Introduce rigorous project evaluation for large projects, inclusive of mandatory options and risk-conscious analysis. This can start by carefully designed terms of reference and short-listing criteria requiring a much greater involvement of independent consultants.
Focus on at-grade, bus-based rapid transit lines, with publicly-owned infrastructure and competitively awarded service concessions, (inclusive of feeder/distributor networks). A pilot project will be necessary to break through the long-held biases.
Ensure that new primary roads include a provision for rapid public transport modes (no reference to a specific vehicle technology). This is already a part of some road projects (in Chennai), but so far has been biased in favor of rail-based systems.
4.2. How to move in this direction? The transition from a narrow, supply-oriented approach to a demand-oriented one is a formidable task. Three ingredients are essential. First is the political agreement with the strategy, difficult because the proposals run counter to pro-growth forces, unions, motor-vehicle owners and the formidable urban rail lobby. Second is a streamlined and strengthened institutional setting. For a start, this would involve the appointment of a lead urban transport institution in Bangalore and strengthening of the Chennai Metropolitan Development Authority. Next, it would involve the creation of a public transport regulatory authority, a policy making body whose technical support can be provided by a separate unit (as in Step #5 above), or by the lead transport planning institution. Also, as noted in Step #3 above, creating a strong traffic management focus group in the municipal engineering structure will be needed, with some realignment of functions of the Traffic Police.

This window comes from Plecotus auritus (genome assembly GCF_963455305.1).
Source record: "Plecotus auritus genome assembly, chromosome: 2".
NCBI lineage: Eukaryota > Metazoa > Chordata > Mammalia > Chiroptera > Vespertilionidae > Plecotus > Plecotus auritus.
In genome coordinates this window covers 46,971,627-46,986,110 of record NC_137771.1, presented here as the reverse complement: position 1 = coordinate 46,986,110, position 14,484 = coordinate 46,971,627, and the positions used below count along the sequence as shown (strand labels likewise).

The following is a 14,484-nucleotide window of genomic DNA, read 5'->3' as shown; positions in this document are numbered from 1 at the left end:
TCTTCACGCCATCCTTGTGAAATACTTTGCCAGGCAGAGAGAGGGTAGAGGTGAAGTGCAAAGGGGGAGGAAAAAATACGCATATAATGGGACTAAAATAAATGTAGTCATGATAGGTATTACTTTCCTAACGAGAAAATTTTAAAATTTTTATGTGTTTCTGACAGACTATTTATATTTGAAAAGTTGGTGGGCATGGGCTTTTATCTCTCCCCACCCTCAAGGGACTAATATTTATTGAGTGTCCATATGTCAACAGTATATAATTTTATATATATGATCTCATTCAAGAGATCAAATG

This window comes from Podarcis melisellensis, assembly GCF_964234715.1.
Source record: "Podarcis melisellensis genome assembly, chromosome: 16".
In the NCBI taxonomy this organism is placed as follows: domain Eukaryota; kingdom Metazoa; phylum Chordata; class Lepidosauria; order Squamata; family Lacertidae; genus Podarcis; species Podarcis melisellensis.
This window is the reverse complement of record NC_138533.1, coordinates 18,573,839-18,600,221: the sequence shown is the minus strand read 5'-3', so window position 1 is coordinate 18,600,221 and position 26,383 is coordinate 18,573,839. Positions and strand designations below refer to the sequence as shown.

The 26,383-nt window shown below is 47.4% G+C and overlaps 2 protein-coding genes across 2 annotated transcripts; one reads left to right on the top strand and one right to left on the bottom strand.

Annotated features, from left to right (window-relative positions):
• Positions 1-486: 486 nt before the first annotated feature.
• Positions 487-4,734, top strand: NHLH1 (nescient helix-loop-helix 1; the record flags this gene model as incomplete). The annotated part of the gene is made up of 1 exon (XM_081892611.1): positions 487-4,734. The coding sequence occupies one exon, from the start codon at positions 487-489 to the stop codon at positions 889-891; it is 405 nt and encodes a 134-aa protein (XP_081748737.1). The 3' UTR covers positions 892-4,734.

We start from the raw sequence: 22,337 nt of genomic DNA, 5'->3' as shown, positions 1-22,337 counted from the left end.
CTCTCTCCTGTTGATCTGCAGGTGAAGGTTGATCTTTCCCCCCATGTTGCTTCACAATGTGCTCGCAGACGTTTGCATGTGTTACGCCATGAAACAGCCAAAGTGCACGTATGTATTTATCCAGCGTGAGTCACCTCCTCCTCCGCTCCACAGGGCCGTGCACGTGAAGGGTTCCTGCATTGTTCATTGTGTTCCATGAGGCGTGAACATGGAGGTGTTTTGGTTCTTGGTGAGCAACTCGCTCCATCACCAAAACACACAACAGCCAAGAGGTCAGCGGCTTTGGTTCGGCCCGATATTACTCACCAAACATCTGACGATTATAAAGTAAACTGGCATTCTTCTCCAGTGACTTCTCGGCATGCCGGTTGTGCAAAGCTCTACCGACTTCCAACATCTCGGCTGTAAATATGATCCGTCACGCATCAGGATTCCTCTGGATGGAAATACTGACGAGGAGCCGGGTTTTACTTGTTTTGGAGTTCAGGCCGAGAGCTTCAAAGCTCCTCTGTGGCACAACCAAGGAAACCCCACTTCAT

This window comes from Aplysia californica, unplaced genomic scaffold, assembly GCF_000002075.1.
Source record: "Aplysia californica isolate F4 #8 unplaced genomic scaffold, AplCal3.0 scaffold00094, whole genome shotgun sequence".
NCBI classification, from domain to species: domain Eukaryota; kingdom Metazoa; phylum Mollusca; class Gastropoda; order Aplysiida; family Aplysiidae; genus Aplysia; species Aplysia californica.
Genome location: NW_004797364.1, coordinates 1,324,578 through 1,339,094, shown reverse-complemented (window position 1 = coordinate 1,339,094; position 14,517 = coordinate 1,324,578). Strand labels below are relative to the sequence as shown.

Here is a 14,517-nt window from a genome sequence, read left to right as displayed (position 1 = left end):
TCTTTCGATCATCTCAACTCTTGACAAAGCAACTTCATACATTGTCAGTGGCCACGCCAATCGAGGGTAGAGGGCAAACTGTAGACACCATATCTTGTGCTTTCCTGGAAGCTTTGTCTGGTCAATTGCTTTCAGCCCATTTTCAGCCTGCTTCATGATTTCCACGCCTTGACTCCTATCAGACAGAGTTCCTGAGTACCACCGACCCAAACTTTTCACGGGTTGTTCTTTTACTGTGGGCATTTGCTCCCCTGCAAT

4.3. The third ingredient is financial. In addition to current efforts to improve funding, budgeting and expenditure management of local governments, there is a systemic problem that transcends Chennai and Bangalore, indeed their states also. It has to do with the national approach to road user pricing and revenue allocation. The problem is to reduce the overlong agency chain between what is paid by local road users (a growth sector in two well-off cities) and the funds brought back to bear on the local transport system. There are several ways to do this. The most common way is to escape funding from general (national, state or city) budgets, by creating a closed loop from road user fees via dedicated funds to cities. A less common way, highly successful where it has been implemented, is to introduce local road charging systems, aiming for both revenue generation as well as demand management. Either way, the challenge is to create not merely urban road funds, but urban transport funds, open to all modes. Private sector funding has a potential as a complement, but the prime source of funds should be user-based and locally linked. This subject is currently beyond the decision making reach of cities, but it needs to enter the discussion agendas at all levels of government.